Finding the Right Hall For Your Guests

by Darryl Jacobsen

I was recently offered a unique opportunity by a banquet facility that recommends our services. They wanted to completely change the layout of their main ballroom and they requested my input as to what I thought their clientele might be looking for to make the room both aesthetically pleasing, yet functional for the staff and assorted wedding vendors.

As far as looks, I always like a hall that is as appealing in the daytime as it is at night. There is a facility in Brooklyn, NY that I will not name that has a spectacular view of three bridges. If you are having your event there in the evening it is quite magnificent with all the beautiful lights. During the day, the view is bleak and unappealing. The bridges and buildings appear drab. This facility could really use some drapes for day functions as the drapes would create a better view.

That being said, if you are having a day wedding, think about what your client will see out the window. Is it a beautiful lake or the ocean? Perhaps some woodsy scenery? The busy main road or parking lot is not appealing at all. Some people want a night feel (nice and dark) at their daytime wedding which is tough to do unless it is an inside room without windows or the room has some really great dark drapes. The best choice obviously would be to have a great view and drapes if desired.

The facility that requested my services has beautiful ceiling to floor windows that look out over a golf course. I recommended that they have the long dark drapery just in case the prospective brides don't happen to care much for golf. Keep in mind how you want your room to feel whether your event is in the day or evening.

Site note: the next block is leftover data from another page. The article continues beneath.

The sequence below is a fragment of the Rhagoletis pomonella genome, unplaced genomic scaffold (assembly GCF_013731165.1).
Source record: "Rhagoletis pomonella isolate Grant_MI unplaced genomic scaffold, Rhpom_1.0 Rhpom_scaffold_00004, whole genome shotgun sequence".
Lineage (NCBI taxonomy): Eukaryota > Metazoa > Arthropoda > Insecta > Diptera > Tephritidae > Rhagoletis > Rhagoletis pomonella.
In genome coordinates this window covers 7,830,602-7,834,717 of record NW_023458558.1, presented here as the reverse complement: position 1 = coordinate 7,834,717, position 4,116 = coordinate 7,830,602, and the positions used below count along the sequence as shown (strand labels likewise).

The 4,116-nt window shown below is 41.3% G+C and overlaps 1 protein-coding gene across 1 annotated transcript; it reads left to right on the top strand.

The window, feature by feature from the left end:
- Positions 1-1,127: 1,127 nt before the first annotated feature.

The next point is the stationing of the entertainment to the bride and groom's table to the dance floor. A perfect placement is the bride and groom across from the entertainment (where eye contact can be made) with the dance floor in the middle and the guests alongside it. The guests should not be right on top of the entertainment as that space is utilized for sound reinforcement and you really don't want to blow your guests away (especially older guests) with loud dance music right against their ears. In addition, the photographers and videographers also use this space to collect their pictures and video. Rooms with tons of mirrors are not at all appreciated by photographers as it has an impact on how they use their flash. I had the hall set itself up in the way I just described and they have found that the room is much more sellable and the vendors are also enjoying the new layout.

These are only a few of the details you should be looking for when choosing your hall. Choose wisely.

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